E-Tailer Stone & Strand Opens Its First-Ever Brick-and-Mortar Store

The space will host a monthly event series and a rotating art gallery

Innovative e-commerce jewelry seller Stone & Strand is now officially a bricks-and-clicks outfit.

The online retailer—which has found success spotlighting emerging and fashion-forward collections on its pretty, user-friendly website—opened its first-ever retail location Feb. 8 in New York City’s Tribeca neighborhood. 

The 1,600-square-foot loft space, which also serves as the brand’s headquarters, was designed by Patricia de Niemeyer—who outfitted the airy-feeling store in richly hued furnishings and eye-popping artwork that feels more residential than commercial.  

“We want our clients to find the space to be as relaxed as their own home, but with the most exceptionally playful jewels and white-glove services,” says Brooke Magnaghi, co-founder and creative director of Stone & Strand (and former stylist at JCK). 

The retailer’s beloved stable of brands—which includes Alison Lou, Pamela Love, Ileana Makri, Carolina Bucci, and Amedeo—comprise the store’s well-curated inventory. And according to a release, the shop will also serve as “a launching pad for new offerings before they hit the site.”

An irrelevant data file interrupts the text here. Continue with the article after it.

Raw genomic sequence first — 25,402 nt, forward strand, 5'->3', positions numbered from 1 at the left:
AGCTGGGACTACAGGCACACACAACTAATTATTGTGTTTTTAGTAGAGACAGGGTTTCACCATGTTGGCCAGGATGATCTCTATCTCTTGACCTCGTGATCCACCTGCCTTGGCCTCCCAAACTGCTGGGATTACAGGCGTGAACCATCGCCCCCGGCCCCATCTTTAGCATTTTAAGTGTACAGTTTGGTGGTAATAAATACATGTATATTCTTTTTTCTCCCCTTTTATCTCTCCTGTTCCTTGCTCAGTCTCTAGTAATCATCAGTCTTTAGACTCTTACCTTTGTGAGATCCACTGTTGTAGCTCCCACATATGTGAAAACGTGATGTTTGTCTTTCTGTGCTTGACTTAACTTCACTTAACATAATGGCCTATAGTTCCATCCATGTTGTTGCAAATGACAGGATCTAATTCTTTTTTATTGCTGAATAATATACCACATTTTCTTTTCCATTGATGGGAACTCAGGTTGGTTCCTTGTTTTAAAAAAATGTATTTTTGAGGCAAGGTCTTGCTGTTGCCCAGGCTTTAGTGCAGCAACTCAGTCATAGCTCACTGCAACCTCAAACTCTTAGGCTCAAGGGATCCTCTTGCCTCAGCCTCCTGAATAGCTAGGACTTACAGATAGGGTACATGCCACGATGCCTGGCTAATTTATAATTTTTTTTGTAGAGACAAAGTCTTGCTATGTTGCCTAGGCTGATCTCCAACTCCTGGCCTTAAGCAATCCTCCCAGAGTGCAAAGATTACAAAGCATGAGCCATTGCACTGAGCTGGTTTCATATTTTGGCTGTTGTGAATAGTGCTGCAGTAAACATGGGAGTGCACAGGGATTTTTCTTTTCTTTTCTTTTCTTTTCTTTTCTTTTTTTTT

The store will also host U.S. debuts of international brands including Ephiphanie, Nayla Arida, Offee Jewelry, Shagreen et Tortoise, and Catherine Zoraida. Additionally, Magnaghi will curate a selection of vintage designer pieces from Chanel, Givenchy, YSL, and other iconic brands.  

A monthly special event series that will bring various artists, designers, and entrepreneurs into the space for workshops, classes, and discussions is already under way. The series will kick off on Valentine’s Day with a collaboration with floral design studio Stems Brooklyn, in which clients will be able to shop from a selection of bouquets custom-designed for the occasion.

The space will also be a kind of permanent pop-up gallery for “a rotating slate of established and emerging artists” to display their work. First up in the gallery: the work of photographer Torkil Gudnason, which will be on display through June. For fall 2016, an exhibition of black-and-white photography of ’80s New York nightlife by German portraitist Wolfgang “wowe” Wesener is planned. 

(Photos courtesy of Stone & Strand)

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JCK Senior Editor

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